Dimensions of Consumption

    Consumption can be broken down into four key dimensions:

      1. Mode: On-demand vs. not on-demand.
      2. Ownership: Owned vs. used.
      3. Operations: Do-it-yourself vs. outsourced.
      4. Payment: One-time transaction vs. subscription.

    Transportation Industry Example

    The transportation industry exemplifies these dimensions:

      • Traditional Car Ownership: Buy a car outright, pay a lump sum, and drive it yourself.
      • Leasing a Car: Lease for a period, paying monthly, with the right to use but not own.
      • Car Rentals: Rent a car for a short period as a one-time transaction.
      • Taxi Services: Pay for the service of being driven without owning the car.
      • Ride-sharing (e.g., Uber, Lyft): On-demand service where you don’t own the car and pay per use, with operations outsourced to the driver.

    These scenarios illustrate how different combinations of mode, ownership, operations, and payment create various consumption models.

    Technology Products Example


      • Buy Outright: Own the phone immediately after a one-time payment.
      • Subscription Plans: Pay monthly, with the option to upgrade after a certain period, without owning the phone initially.

    Technology Services:

      • Amazon Web Services (AWS): On-demand cloud service, paid for as used.
      • Netflix: On-demand streaming service, paid for via subscription.

    Cross-Industry Patterns

    Across industries, similar consumption patterns emerge. Consider how different consumption models can impact a business:

      • Water Supply: Treated as a utility with automated service, similar to on-demand tech services.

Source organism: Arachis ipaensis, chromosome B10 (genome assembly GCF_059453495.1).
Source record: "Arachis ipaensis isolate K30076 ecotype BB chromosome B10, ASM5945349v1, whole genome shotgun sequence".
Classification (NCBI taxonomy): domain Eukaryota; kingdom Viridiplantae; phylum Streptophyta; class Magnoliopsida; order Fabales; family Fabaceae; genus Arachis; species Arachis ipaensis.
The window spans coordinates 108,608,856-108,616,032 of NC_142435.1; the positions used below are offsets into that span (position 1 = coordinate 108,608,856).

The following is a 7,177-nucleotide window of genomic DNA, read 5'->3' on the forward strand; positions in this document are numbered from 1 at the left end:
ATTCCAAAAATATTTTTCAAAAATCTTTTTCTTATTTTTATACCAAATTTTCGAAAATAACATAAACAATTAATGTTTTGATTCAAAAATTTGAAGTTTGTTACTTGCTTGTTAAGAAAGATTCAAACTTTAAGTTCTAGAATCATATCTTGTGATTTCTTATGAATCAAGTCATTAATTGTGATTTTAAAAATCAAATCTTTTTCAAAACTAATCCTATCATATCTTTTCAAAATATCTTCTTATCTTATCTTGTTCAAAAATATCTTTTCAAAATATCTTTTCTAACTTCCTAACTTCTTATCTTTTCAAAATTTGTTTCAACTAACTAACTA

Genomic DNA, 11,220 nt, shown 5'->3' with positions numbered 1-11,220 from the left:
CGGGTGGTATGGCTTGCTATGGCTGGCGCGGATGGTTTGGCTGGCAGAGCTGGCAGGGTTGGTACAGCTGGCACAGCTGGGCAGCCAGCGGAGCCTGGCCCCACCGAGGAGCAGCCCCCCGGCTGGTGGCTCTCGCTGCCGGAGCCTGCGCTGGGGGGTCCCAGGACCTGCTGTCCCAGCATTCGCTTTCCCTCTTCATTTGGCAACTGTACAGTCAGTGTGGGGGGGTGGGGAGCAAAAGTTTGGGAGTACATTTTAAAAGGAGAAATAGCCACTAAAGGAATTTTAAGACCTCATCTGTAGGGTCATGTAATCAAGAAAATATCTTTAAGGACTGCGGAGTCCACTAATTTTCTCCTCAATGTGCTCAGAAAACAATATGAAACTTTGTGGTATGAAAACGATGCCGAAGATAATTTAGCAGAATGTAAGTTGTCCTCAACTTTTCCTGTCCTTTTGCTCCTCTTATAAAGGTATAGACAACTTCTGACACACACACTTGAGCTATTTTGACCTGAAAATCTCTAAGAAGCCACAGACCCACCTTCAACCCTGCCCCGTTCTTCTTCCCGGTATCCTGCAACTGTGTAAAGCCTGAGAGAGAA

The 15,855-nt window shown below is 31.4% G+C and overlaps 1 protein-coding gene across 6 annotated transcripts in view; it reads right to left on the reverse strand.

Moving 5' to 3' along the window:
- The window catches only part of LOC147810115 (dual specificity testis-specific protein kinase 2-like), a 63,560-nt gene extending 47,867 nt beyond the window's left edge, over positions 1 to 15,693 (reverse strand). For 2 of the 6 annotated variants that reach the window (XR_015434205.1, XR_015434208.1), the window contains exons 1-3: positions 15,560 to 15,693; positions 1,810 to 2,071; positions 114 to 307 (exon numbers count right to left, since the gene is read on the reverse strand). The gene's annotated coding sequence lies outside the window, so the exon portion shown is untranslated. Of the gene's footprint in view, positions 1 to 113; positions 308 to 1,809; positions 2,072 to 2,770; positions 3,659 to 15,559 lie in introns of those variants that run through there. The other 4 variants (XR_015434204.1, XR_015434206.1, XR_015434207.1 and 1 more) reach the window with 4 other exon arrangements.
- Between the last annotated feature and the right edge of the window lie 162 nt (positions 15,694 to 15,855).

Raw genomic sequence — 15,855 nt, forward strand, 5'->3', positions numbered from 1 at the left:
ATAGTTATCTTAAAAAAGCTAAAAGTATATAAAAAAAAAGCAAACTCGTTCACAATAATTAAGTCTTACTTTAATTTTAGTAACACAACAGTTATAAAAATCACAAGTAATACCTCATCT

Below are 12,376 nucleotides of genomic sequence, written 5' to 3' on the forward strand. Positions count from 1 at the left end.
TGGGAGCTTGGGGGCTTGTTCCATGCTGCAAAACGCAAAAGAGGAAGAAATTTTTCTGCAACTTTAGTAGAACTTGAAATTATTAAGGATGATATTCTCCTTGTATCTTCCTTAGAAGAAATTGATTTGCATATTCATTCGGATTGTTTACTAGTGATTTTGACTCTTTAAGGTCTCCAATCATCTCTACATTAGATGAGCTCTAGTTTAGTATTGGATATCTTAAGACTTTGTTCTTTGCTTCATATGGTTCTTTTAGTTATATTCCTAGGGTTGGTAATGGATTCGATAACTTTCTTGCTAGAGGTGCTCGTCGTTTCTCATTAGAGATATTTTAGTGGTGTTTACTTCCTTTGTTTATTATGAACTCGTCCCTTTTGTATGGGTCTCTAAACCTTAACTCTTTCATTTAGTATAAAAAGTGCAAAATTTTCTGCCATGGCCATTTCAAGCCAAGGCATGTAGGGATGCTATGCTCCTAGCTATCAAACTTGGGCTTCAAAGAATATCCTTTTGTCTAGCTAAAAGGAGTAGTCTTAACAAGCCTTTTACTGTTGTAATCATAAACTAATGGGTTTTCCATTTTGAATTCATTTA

• Medical Devices: Transitioning from outright purchase to potentially being part of a connected, subscription-based service.

    Impact on Business Models

    Businesses must understand their consumption models and those of their partners and competitors. For instance, product makers often sell to other product makers or service providers, who then sell to end customers. Recognizing where a business fits in this value chain and adapting consumption models accordingly is crucial for innovation and competitiveness.

    Framework 3: Business DNA

    In digital business, understanding the intricate dimensions of your product or service is crucial. The concept of Business DNA, particularly Digital Business DNA, offers a powerful analytical framework to navigate this complexity. This framework encompasses various dimensions that help businesses plan, innovate, and avoid disruption.

    Key Dimensions of Business DNA

    1. Offer Form Factor:

    • Example: The evolution from physical books to e-books and audiobooks.
    • Implication: Understanding how the physical form of a product or service can change to meet modern demands.

    2. Monetization Models:

    • Example: The shift from one-time car purchases to leasing and subscription models like Netflix or AWS.
    • Implication: Adapting monetization strategies from traditional transactions to subscription-based services.

    3. Ecosystem Leverage:

    • Example: The difference between traditional taxis and ride-sharing services like Uber.
    • Implication: Leveraging external resources and orchestrating ecosystems effectively to deliver services.

    4. Technology and Assets:

    • Example: Transition from hardware-based businesses to software-as-a-service (SaaS).
    • Implication: Integrating technology to create innovative products and services.

    Understanding the Framework

    Traditional vs. Digital Business Models:

    • Traditional hardware businesses focus on selling physical products through one-time transactions, relying heavily on internal resources.
    • Software businesses evolved to include subscription services, adding a layer of recurring revenue and customer engagement.
    • SaaS businesses represent a further shift, offering software on a subscription basis, often leveraging cloud technology and external ecosystems.

    Ecosystem Orchestration:

    • Modern services like ride-sharing illustrate how leveraging an ecosystem of independent contractors can disrupt traditional models.